Back in Chihshang, a rural town with a population of just 8,000, residents have different priorities. Wei says he allowed OwlTing to use his field because it would make it much easier to market his organic rice. Local farmers who are not growing organic rice also believe that transparency about the real-time food supply chain can bolster the position of Chihshang rice as a leader in quality. Because of the local climate and the cleaner air, water and soil in an area without industry, the region’s rice sells at a premium over that from other parts of Taiwan. Chen, who also heads a grass-roots community development initiative, hopes that the production transparency tool will boost tourism.

Beyond these immediate economic considerations, however, Chihshang’s farming community knows that the sensors may change their lives forever. “We used to follow the traditional farming calendar, but that no longer works because of climate change,” Wei says. “Our young people used to learn from our fathers how to grow rice, but they no longer can because they leave for jobs in the big city. Now this system will become our new farming calendar, and it will become our collective memory for how to grow our food in the future.”

Underemployed or Unfulfilled? These ‘Hot Jobs’ Could Be Huge in 2019

Hp fix

All the talk about America’s low unemployment rate (3.7 percent, according to the Bureau of Labor Statistics) may leave anyone who’s underemployed or unemployed feeling a little embarrassed. But no need. The trick is to roll with the times and consider new opportunities. Societal changes often create a demand for unique services. Here are 10 jobs that are likely to be hot in 2019.

#MeToo Apology Ghostwriter

Crafting an apology that sounds like an apology is never easy. Phrases like “In my defense, I was drunk” and “If it happened the way she describes it” will only lead to more castigation. That’s why a #MeToo apology ghostwriter should be in demand in 2019. This hot job is especially good for women used to apologizing for things that aren’t their fault, like “Sorry my house is a mess” when they have four kids, or “Excuse me” when someone slips on ice three feet away. Hiring will be brisk, as excuses like “Well, she told me she was 12 and a half” don’t cut it anymore — even in Alabama.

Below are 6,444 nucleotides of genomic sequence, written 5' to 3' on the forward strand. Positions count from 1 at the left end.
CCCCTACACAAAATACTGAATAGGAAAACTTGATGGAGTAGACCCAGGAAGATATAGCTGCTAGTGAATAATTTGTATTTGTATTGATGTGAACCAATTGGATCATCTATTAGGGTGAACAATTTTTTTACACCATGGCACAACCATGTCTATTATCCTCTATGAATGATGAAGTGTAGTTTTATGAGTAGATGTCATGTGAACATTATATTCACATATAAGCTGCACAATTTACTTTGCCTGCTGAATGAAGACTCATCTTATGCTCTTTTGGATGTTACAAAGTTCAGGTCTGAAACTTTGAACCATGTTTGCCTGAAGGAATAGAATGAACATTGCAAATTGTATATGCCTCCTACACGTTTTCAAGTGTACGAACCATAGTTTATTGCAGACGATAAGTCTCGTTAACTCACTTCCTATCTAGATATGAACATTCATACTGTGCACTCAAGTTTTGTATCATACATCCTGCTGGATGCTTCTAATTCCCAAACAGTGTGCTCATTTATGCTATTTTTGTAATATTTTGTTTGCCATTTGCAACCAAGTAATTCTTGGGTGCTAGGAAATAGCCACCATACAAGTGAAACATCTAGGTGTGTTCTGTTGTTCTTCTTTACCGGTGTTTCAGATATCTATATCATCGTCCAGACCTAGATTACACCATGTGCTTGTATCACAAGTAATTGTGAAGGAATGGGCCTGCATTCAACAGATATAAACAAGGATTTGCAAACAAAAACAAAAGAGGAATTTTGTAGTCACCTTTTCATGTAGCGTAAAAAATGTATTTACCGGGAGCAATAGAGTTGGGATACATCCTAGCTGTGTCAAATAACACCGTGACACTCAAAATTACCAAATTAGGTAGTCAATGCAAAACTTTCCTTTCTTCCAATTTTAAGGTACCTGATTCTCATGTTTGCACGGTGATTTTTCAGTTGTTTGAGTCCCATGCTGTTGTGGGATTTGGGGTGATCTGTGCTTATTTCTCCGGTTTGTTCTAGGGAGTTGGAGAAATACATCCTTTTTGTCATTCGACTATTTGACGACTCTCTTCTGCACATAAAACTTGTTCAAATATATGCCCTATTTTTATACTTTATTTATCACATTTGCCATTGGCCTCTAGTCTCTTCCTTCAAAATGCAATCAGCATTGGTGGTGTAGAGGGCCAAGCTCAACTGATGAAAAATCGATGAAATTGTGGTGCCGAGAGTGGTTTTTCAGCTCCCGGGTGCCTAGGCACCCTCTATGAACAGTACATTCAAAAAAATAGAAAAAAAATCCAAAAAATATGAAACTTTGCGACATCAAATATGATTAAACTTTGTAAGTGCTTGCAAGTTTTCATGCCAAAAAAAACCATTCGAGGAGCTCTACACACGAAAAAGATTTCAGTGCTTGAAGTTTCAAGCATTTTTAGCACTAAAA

Personal Assistant/Gun Locks

Clearly the answer to violence is to make sure everyone has a gun they can reach the split second they’re threatened — but not so accessible that it falls into the wrong hands, young hands, inexperienced hands or nervous hands. A gun lock assistant can come twice each day to the home, newspaper office, ashram, or pre-K classroom to ensure every Glock is locked. (See also: Teacher’s aide/artillery closet).

Straight-to-Gay Conversion Therapist for Senior Women

What do you do when all the good men are dead? Men had a dating advantage as it was, but after 70, there are two to three single women for every single man. Who wants to face never having sex for the rest of their lives, especially since everyone’s living longer? That’s why “reverse conversion therapist” will be a hot job this year. Sure, sexual orientation is something you’re born with, but after 20 sessions with a good conversion therapist, two bottles of wine and a back massage, women will be able to have relations past 100, and it’ll be with someone who reads for pleasure. Not to mention, two centuries of first-hand experience with the female body will be in play. Best of all? It’ll be covered by Medicare.

Weed Weigher

Recreational pot is legal in 10 states now but beware: You can only carry an ounce. For those who didn’t get a drug scale in their Christmas stocking, a personal weed weigher can come to the hotel room during that business trip to Denver to make sure their connection gave them the full ounce, or determine how much they smoked between each of today’s meetings so they can replenish for tomorrow’s. 

High School Yearbook Scrubber